1.     Do I need to change foot function by supporting a measurable degree of deformity, like 4 degrees forefoot varus or 5 mm metatarsus primus elevatus (Functional)?

2.     Do I need to change foot function or position not caused by a measurable degree of deformity, like correcting heel valgus from posterior tibial weakness or equinus forces (Functional)?

3.     Do I need to change the stresses occurring in sports, like dampening the impact force at the heel causing heel pain(Sports)?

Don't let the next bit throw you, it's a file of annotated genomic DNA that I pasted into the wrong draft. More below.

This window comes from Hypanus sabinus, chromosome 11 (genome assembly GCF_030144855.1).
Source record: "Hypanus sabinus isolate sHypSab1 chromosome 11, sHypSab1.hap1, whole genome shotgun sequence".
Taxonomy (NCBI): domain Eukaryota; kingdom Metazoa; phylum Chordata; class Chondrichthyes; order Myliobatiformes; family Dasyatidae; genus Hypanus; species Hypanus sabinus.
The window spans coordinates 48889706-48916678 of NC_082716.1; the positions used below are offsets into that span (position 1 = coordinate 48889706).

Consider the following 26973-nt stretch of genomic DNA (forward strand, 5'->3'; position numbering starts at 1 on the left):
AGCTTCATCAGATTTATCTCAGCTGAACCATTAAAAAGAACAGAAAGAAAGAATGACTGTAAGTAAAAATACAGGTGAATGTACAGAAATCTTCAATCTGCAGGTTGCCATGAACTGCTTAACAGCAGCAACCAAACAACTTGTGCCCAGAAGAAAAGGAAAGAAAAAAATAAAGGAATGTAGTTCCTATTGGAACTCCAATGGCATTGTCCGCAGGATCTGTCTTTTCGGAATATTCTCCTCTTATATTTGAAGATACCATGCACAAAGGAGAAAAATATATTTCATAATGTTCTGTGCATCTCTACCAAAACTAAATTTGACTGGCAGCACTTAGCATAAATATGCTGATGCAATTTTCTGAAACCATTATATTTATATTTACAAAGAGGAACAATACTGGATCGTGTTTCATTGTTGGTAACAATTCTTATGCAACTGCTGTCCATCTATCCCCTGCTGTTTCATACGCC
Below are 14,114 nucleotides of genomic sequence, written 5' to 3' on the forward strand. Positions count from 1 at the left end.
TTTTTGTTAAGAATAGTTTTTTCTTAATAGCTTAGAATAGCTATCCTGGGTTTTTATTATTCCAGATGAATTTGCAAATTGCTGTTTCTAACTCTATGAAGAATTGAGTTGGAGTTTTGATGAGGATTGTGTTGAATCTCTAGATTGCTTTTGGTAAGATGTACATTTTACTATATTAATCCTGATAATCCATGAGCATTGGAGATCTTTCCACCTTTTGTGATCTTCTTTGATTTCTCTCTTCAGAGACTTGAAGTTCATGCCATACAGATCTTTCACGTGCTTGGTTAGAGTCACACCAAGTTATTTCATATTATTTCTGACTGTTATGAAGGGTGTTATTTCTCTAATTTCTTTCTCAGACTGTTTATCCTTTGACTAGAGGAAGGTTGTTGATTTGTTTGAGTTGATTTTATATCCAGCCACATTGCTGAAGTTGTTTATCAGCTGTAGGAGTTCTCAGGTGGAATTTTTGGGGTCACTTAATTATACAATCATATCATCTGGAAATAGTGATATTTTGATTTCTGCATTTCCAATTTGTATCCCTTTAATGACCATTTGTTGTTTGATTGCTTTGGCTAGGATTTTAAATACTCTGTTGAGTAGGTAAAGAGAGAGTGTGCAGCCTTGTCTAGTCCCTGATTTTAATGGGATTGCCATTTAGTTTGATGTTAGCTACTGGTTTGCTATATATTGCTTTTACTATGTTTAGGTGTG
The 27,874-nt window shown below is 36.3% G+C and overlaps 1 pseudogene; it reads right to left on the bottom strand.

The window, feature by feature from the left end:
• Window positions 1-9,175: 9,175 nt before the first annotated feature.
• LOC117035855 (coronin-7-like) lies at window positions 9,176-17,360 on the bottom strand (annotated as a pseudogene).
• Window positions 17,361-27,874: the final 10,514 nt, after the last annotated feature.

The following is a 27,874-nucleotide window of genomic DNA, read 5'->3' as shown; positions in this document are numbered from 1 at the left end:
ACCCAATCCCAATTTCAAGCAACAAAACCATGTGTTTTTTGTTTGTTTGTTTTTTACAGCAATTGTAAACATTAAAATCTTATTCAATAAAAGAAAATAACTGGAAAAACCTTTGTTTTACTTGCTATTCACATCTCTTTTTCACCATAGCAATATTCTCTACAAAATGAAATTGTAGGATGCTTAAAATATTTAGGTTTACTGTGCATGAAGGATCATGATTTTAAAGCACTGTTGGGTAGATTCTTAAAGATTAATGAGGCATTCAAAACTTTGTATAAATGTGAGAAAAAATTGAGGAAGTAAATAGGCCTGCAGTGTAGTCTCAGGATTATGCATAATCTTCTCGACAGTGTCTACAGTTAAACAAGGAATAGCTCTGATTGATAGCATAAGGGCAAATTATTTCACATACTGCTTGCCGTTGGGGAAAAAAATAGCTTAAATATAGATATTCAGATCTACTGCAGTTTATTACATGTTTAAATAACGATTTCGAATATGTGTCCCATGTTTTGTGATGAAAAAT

4.     Do I need more stability in a narrow dress shoe (Dress)?

5.     Do I need to off weight or cushion a specific spot or the entire foot (Accommodative)?

The answers to these 5 simple questions should help you begin. 



No comments:

Post a Comment

Thank you very much for leaving a comment. Due to my time restraints, some comments may not be answered.I will answer questions that I feel will help the community as a whole.. I can only answer medical questions in a general form. No specific answers can be given. Please consult a podiatrist, therapist, orthopedist, or sports medicine physician in your area for specific questions.